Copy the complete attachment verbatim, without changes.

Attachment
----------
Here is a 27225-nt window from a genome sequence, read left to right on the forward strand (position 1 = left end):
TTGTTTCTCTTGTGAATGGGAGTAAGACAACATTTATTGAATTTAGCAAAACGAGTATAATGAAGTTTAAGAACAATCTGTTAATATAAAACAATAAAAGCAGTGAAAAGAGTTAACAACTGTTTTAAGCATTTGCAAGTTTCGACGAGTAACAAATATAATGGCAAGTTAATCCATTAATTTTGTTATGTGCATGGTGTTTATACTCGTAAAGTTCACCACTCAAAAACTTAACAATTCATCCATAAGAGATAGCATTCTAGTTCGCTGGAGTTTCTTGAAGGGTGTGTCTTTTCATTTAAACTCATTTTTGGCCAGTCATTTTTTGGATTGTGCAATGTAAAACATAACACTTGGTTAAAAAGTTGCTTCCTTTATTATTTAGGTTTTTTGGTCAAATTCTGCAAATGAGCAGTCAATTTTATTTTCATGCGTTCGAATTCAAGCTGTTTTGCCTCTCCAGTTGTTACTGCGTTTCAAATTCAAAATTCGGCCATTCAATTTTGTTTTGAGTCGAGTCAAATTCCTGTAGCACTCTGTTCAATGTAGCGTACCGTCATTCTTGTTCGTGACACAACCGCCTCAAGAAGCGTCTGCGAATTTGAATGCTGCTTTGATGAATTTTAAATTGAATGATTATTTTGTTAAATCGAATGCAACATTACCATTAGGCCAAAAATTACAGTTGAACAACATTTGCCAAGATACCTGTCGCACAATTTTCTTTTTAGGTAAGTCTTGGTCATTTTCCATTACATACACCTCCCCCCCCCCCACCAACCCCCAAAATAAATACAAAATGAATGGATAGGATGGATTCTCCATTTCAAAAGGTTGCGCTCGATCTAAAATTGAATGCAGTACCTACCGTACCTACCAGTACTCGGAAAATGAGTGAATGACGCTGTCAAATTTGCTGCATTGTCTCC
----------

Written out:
Here is a 27225-nt window from a genome sequence, read left to right on the forward strand (position 1 = left end):
TTGTTTCTCTTGTGAATGGGAGTAAGACAACATTTATTGAATTTAGCAAAACGAGTATAATGAAGTTTAAGAACAATCTGTTAATATAAAACAATAAAAGCAGTGAAAAGAGTTAACAACTGTTTTAAGCATTTGCAAGTTTCGACGAGTAACAAATATAATGGCAAGTTAATCCATTAATTTTGTTATGTGCATGGTGTTTATACTCGTAAAGTTCACCACTCAAAAACTTAACAATTCATCCATAAGAGATAGCATTCTAGTTCGCTGGAGTTTCTTGAAGGGTGTGTCTTTTCATTTAAACTCATTTTTGGCCAGTCATTTTTTGGATTGTGCAATGTAAAACATAACACTTGGTTAAAAAGTTGCTTCCTTTATTATTTAGGTTTTTTGGTCAAATTCTGCAAATGAGCAGTCAATTTTATTTTCATGCGTTCGAATTCAAGCTGTTTTGCCTCTCCAGTTGTTACTGCGTTTCAAATTCAAAATTCGGCCATTCAATTTTGTTTTGAGTCGAGTCAAATTCCTGTAGCACTCTGTTCAATGTAGCGTACCGTCATTCTTGTTCGTGACACAACCGCCTCAAGAAGCGTCTGCGAATTTGAATGCTGCTTTGATGAATTTTAAATTGAATGATTATTTTGTTAAATCGAATGCAACATTACCATTAGGCCAAAAATTACAGTTGAACAACATTTGCCAAGATACCTGTCGCACAATTTTCTTTTTAGGTAAGTCTTGGTCATTTTCCATTACATACACCTCCCCCCCCCCCACCAACCCCCAAAATAAATACAAAATGAATGGATAGGATGGATTCTCCATTTCAAAAGGTTGCGCTCGATCTAAAATTGAATGCAGTACCTACCGTACCTACCAGTACTCGGAAAATGAGTGAATGACGCTGTCAAATTTGCTGCATTGTCTCC